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Mindful : August 2013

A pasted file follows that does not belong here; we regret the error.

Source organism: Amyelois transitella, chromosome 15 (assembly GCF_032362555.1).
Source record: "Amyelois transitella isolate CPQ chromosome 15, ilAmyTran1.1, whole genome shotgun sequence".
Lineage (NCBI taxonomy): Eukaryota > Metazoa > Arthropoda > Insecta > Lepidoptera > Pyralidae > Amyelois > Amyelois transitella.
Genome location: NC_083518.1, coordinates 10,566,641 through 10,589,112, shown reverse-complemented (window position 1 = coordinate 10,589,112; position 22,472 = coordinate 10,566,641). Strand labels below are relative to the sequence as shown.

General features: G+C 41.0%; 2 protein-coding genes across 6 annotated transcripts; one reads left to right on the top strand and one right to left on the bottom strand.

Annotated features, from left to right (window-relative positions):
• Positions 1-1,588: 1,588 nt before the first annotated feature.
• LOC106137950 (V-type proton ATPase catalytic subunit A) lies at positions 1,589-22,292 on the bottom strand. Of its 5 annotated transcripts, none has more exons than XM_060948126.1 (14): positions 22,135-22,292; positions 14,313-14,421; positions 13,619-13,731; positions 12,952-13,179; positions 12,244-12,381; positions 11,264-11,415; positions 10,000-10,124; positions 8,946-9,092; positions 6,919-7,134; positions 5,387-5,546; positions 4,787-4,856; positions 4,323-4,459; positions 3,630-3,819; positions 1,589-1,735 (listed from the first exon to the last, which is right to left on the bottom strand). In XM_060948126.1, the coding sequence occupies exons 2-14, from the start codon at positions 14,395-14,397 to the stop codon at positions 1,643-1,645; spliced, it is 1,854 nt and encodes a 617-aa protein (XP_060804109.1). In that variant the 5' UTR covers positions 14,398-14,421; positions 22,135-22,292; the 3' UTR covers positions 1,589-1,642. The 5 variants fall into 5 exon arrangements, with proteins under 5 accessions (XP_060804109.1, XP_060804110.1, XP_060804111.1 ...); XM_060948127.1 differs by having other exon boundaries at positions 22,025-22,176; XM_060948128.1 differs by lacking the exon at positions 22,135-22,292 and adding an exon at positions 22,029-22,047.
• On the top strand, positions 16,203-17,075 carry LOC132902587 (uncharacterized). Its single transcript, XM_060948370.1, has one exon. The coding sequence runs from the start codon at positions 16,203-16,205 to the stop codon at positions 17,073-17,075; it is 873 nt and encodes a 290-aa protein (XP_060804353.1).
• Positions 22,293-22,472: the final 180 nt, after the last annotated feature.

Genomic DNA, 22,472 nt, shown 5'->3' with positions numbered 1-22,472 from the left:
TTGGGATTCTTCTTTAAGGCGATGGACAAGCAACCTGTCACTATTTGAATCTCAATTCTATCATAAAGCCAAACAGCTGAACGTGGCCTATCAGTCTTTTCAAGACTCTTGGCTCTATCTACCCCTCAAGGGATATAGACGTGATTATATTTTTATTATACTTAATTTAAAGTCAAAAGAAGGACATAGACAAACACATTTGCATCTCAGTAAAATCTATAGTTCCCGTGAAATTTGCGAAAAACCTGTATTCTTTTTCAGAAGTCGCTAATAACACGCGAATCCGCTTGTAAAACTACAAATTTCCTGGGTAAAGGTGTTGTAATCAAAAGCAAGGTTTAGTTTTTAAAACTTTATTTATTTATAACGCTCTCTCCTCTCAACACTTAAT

“That’s it!” she said with a laugh, perhaps under- selling the intensity of those sensations but putting them in perspective nonetheless. “See ladies,” one father-to-be in the class joked, “it’s no big deal.” Next, Bardacke drew an oscillating line to repre- sent what happens during contractions. For much of labor, she said, contractions come about five minutes apa rt a nd last about 60 seconds each. “That means in one hour you will have exactly 12 minutes of pain. Can you ha ndle 12 minutes of pain? To get your baby? Of course you ca n.” Pain, she explained, isn’t only a sensation in the body. It’s also a n experience of the emotions and the mind. We anticipate the pain and worry it will never end, and that mental rehashing and rehearsing causes its own, additional suffering. Mindfulness helps you separate the experience in the body from the reaction or overreaction in the mind, Bardacke said, so pain ca n be experienced simply as intense physical sensations, arising and passing. “That cha nges the nature of the experience entirely,” she said. Mothers might even discover that between the contractions are moments of rest, even pleasure. Ba rdacke has faith that this message can pro- foundly change the way couples see childbirth, and indeed, many left that evening feeling newly Arnold and Amy Wong with their son Aidan and daughter Aila. The couple was worried about repeating the rough experience they had during the birth of their son. make this hospital birth mine.” Still, acceptance was hard for her, as she admitted in class one night. “ But I’ll get over it,” she said. “ Don’t get over it,” Bardacke advised. “Just be with it.” Just being with it can be a tall order when you’re pregnant and your whole life feels canted toward the future. As they tape the sonogram pictures to the fridge, furnish the nursery, and make lists of na mes, expectant pa rents ca n’t help but think ahead—and that includes fast-forwa rding to the in- evitable and dreaded pain of childbirth. Fear of that pain, combined with the desire to avoid painkill- ing drugs, is a major reason most had sig ned up for Ba rdacke’s class. That ’s why she urged them not to miss the class in which she dissects the physiology of labor pains. Standing before a whiteboard, Bardacke asked for words associated with pain. The expectant parents offered a veritable thesaurus of discomfort: tearing, stabbing, burning, throbbing, cramping, searing, pressure, stretching, sha rp, aching. “ How many will you feel in childbirth?” Bardacke asked. Her surprising answer: only four—cra mping in the ea rly stage, stretching and tightening in the sec- ond stage, and burning as the baby’s head emerges. 48 mindful August 2013 PHOTOGRAPHBYCHRISTINEALICINO